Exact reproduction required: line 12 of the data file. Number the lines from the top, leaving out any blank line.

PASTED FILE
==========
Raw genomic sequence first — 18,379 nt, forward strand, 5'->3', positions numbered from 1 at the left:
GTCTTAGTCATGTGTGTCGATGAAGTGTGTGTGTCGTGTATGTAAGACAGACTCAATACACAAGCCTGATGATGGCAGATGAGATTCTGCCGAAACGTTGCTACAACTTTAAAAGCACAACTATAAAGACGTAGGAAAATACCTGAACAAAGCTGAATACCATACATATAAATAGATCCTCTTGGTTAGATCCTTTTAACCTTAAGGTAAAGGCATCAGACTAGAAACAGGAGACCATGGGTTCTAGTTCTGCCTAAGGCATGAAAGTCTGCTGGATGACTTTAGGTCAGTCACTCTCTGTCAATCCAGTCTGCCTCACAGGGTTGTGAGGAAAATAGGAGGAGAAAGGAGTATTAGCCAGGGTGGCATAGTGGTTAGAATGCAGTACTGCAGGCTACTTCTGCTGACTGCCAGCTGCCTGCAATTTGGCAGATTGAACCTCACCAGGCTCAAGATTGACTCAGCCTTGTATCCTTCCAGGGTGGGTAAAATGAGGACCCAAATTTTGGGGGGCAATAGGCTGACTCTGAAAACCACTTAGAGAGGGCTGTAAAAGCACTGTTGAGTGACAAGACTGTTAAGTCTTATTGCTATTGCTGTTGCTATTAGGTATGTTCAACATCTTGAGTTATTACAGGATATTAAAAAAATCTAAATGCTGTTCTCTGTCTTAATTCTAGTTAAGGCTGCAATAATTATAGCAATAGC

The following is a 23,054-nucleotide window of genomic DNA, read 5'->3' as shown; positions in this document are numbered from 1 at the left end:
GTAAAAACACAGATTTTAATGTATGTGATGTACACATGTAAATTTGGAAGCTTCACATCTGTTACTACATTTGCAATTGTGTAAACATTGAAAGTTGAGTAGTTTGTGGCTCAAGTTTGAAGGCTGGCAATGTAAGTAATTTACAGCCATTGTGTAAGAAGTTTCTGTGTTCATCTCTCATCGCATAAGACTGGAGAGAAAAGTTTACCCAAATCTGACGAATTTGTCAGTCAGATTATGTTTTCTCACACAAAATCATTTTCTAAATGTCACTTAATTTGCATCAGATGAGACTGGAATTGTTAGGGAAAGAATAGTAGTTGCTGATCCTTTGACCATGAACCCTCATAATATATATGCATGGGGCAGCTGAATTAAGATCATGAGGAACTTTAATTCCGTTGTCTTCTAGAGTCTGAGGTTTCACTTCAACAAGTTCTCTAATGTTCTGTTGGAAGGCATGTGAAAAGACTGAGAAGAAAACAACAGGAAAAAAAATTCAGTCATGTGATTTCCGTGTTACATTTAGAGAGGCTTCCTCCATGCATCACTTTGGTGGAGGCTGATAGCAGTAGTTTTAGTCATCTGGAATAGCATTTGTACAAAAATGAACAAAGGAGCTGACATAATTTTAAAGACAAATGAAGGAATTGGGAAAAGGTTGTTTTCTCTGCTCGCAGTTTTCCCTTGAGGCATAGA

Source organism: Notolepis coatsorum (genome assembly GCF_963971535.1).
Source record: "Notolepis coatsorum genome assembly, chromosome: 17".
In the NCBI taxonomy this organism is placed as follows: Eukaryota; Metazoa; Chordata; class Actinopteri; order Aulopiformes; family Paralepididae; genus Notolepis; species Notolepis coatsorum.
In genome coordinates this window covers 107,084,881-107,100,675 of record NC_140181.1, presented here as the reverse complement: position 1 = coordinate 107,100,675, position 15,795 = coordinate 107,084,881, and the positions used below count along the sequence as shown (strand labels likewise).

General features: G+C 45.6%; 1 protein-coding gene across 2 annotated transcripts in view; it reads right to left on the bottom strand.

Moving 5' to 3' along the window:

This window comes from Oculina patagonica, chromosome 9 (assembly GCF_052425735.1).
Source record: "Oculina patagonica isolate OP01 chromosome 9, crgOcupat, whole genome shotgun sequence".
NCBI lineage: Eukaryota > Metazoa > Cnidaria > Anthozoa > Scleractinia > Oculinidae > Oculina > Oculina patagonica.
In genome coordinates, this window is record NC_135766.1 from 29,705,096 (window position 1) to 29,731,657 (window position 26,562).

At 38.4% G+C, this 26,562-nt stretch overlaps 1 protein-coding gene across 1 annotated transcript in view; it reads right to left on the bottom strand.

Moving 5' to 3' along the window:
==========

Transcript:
Source record: "Oculina patagonica isolate OP01 chromosome 9, crgOcupat, whole genome shotgun sequence".